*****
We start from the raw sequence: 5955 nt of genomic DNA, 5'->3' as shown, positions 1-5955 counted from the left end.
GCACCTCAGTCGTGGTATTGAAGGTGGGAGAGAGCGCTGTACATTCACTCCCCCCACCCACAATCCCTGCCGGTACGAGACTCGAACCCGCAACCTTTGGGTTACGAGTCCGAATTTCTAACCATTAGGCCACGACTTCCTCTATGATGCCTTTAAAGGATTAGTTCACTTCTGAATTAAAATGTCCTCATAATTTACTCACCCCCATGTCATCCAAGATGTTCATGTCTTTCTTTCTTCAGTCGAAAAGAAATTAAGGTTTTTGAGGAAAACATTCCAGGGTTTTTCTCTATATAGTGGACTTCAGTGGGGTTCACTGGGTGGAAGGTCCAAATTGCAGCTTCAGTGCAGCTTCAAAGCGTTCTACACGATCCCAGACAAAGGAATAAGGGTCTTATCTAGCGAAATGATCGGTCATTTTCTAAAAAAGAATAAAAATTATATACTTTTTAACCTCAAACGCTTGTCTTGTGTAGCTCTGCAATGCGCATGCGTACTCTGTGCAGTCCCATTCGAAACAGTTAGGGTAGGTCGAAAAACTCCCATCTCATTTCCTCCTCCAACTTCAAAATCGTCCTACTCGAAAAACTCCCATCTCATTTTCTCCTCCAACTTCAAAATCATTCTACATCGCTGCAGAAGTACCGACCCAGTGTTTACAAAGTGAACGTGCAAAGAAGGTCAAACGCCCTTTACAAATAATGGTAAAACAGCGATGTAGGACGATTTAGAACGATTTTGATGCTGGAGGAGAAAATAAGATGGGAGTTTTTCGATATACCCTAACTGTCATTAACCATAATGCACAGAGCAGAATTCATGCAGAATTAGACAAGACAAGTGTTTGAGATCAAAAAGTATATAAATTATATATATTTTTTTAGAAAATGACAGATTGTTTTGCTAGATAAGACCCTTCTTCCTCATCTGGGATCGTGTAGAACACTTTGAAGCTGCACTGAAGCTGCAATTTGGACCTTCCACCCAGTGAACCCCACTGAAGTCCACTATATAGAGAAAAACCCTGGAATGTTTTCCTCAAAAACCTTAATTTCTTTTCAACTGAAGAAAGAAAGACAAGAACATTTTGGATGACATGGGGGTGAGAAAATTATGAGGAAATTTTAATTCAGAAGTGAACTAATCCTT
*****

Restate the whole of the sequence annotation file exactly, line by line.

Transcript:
We start from the raw sequence: 5955 nt of genomic DNA, 5'->3' as shown, positions 1-5955 counted from the left end.
GCACCTCAGTCGTGGTATTGAAGGTGGGAGAGAGCGCTGTACATTCACTCCCCCCACCCACAATCCCTGCCGGTACGAGACTCGAACCCGCAACCTTTGGGTTACGAGTCCGAATTTCTAACCATTAGGCCACGACTTCCTCTATGATGCCTTTAAAGGATTAGTTCACTTCTGAATTAAAATGTCCTCATAATTTACTCACCCCCATGTCATCCAAGATGTTCATGTCTTTCTTTCTTCAGTCGAAAAGAAATTAAGGTTTTTGAGGAAAACATTCCAGGGTTTTTCTCTATATAGTGGACTTCAGTGGGGTTCACTGGGTGGAAGGTCCAAATTGCAGCTTCAGTGCAGCTTCAAAGCGTTCTACACGATCCCAGACAAAGGAATAAGGGTCTTATCTAGCGAAATGATCGGTCATTTTCTAAAAAAGAATAAAAATTATATACTTTTTAACCTCAAACGCTTGTCTTGTGTAGCTCTGCAATGCGCATGCGTACTCTGTGCAGTCCCATTCGAAACAGTTAGGGTAGGTCGAAAAACTCCCATCTCATTTCCTCCTCCAACTTCAAAATCGTCCTACTCGAAAAACTCCCATCTCATTTTCTCCTCCAACTTCAAAATCATTCTACATCGCTGCAGAAGTACCGACCCAGTGTTTACAAAGTGAACGTGCAAAGAAGGTCAAACGCCCTTTACAAATAATGGTAAAACAGCGATGTAGGACGATTTAGAACGATTTTGATGCTGGAGGAGAAAATAAGATGGGAGTTTTTCGATATACCCTAACTGTCATTAACCATAATGCACAGAGCAGAATTCATGCAGAATTAGACAAGACAAGTGTTTGAGATCAAAAAGTATATAAATTATATATATTTTTTTAGAAAATGACAGATTGTTTTGCTAGATAAGACCCTTCTTCCTCATCTGGGATCGTGTAGAACACTTTGAAGCTGCACTGAAGCTGCAATTTGGACCTTCCACCCAGTGAACCCCACTGAAGTCCACTATATAGAGAAAAACCCTGGAATGTTTTCCTCAAAAACCTTAATTTCTTTTCAACTGAAGAAAGAAAGACAAGAACATTTTGGATGACATGGGGGTGAGAAAATTATGAGGAAATTTTAATTCAGAAGTGAACTAATCCTT